Playing to the three television cameras that Smith had invited to the meeting, he accused the board of a lack of oversight on the expenditure of taxpayer dollars.
Last year, voters in the DD2 region of Dorchester County approved a $179.9 million referendum for construction of new schools and renovation of existing ones. Smith says the development of the project to date has overlooked minority-owned businesses as well as local companies based in the county.
“We need jobs! The oversight committee has no accountability,” Smith claimed, “there is nothing coming to the community regarding how we are going to get jobs.”
 As a result, Smith suggests the school board’s committee overseeing such development be abandoned and replaced with appointees from Dorchester County Council, Summerville Town Council, state legislature and the local NAACP chapter.
Threatening the board with the Justice Department, Smith also demanded that school board officials be elected by district to improve potential for minority representation. DD2 school board members are currently elected at-large throughout the district’s region in Dorchester County. 
“Look at the composition of the school board,” stated Smith, “minority candidates are still operating under standards of the 1950s and 1960s, voters vote for color not ideology.”
Preparing for any obstacles to what he calls “needed diversity,” Smith says he and Robynwyn Palmetto Civic Association are ready to demonstrate.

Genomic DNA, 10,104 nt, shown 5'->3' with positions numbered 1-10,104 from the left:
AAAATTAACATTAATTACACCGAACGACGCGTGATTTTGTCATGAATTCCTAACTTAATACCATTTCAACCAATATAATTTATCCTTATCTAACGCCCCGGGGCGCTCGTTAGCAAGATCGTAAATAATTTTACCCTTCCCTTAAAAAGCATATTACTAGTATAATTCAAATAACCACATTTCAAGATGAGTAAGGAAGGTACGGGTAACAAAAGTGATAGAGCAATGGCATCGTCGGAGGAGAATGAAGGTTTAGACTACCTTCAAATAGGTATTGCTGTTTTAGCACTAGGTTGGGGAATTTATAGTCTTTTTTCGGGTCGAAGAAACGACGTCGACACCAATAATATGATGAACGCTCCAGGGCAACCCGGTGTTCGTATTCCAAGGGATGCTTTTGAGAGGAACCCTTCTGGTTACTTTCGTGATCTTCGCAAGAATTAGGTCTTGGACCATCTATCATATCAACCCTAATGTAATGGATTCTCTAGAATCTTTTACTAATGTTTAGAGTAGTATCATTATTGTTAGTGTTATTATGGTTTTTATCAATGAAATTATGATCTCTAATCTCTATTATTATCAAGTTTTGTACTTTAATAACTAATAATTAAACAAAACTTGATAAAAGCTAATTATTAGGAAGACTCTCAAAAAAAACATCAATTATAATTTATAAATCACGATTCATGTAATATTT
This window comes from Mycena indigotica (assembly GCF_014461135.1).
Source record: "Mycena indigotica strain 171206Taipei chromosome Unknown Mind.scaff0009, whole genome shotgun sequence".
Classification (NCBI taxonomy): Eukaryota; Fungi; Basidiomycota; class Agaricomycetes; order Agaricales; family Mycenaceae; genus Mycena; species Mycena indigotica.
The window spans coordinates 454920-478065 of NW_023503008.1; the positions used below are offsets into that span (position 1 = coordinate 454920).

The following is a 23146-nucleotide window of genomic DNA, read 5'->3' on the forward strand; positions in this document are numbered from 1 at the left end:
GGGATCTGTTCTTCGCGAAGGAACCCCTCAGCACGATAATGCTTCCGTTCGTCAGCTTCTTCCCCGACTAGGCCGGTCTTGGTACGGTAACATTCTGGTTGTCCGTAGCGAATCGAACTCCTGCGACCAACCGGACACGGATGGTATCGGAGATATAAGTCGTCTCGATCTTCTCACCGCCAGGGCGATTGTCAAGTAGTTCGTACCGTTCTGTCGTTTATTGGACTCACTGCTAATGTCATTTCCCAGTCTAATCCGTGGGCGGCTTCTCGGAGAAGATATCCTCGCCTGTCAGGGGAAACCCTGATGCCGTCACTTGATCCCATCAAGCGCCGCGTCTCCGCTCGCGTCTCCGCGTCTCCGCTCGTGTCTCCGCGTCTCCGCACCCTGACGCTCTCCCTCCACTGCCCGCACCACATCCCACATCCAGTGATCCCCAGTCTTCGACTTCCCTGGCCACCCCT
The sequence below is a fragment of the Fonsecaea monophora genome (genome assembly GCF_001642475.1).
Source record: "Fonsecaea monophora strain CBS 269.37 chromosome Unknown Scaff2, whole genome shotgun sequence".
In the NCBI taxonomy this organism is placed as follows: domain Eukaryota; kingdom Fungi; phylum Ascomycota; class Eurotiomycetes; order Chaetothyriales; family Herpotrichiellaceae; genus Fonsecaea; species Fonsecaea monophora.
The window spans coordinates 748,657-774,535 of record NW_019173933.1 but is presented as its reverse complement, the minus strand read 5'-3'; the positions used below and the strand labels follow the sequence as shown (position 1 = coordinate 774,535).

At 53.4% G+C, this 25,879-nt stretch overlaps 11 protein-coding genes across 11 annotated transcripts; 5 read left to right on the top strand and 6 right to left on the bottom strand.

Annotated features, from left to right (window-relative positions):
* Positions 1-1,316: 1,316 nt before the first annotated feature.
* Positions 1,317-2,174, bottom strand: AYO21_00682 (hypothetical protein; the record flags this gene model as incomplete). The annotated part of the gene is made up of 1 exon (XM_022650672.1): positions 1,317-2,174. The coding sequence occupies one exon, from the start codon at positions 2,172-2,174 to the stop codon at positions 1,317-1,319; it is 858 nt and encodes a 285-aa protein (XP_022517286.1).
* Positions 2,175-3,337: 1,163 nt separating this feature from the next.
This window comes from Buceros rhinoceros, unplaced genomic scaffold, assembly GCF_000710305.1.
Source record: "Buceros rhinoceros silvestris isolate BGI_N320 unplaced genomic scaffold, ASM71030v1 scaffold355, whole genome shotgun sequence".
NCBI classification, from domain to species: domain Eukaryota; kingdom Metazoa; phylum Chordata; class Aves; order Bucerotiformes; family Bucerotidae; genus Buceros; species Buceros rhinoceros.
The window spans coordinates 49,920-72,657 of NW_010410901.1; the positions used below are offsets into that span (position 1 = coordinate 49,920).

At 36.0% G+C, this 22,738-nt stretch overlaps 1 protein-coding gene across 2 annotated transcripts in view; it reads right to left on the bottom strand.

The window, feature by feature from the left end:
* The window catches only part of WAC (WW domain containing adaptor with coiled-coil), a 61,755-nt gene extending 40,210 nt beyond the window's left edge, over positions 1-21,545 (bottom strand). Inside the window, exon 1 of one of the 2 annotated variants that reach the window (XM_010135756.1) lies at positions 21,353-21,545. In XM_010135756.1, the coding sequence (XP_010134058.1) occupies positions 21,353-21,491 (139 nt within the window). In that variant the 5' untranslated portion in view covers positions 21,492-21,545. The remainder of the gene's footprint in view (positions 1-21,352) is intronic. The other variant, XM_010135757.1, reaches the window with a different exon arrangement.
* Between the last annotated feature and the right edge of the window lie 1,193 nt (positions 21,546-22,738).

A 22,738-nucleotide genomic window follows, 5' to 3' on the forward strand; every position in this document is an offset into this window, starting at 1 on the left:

He gave the board six weeks to come up with a plan “or we’re going to the justice department.”
After addressing the board, Smith held a “press conference” at the back of the room in front of the television cameras.
 
 
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Activist demands school board representation

  • Tuesday, May 14, 2013

Local activist Louis Smith, president of the Robynwyn Palmetto Civic Association, addressed the Dorchester County District Two School Board Monday on two issues pertaining to racial inequality.
Playing to the three television cameras that Smith had invited to the meeting, he accused the board of a lack of oversight on the expenditure of taxpayer dollars.
Last year, voters in the DD2 region of Dorchester County approved a $179.9 million referendum for construction of new schools and renovation of existing ones. Smith says the development of the project to date has overlooked minority-owned businesses as well as local companies based in the county.
“We need jobs! The oversight committee has no accountability,” Smith claimed, “there is nothing coming to the community regarding how we are going to get jobs.”
 As a result, Smith suggests the school board’s committee overseeing such development be abandoned and replaced with appointees from Dorchester County Council, Summerville Town Council, state legislature and the local NAACP chapter.
Threatening the board with the Justice Department, Smith also demanded that school board officials be elected by district to improve potential for minority representation. DD2 school board members are currently elected at-large throughout the district’s region in Dorchester County. 
“Look at the composition of the school board,” stated Smith, “minority candidates are still operating under standards of the 1950s and 1960s, voters vote for color not ideology.”
Preparing for any obstacles to what he calls “needed diversity,” Smith says he and Robynwyn Palmetto Civic Association are ready to demonstrate.
He gave the board six weeks to come up with a plan “or we’re going to the justice department.”
After addressing the board, Smith held a “press conference” at the back of the room in front of the television cameras.
 
 

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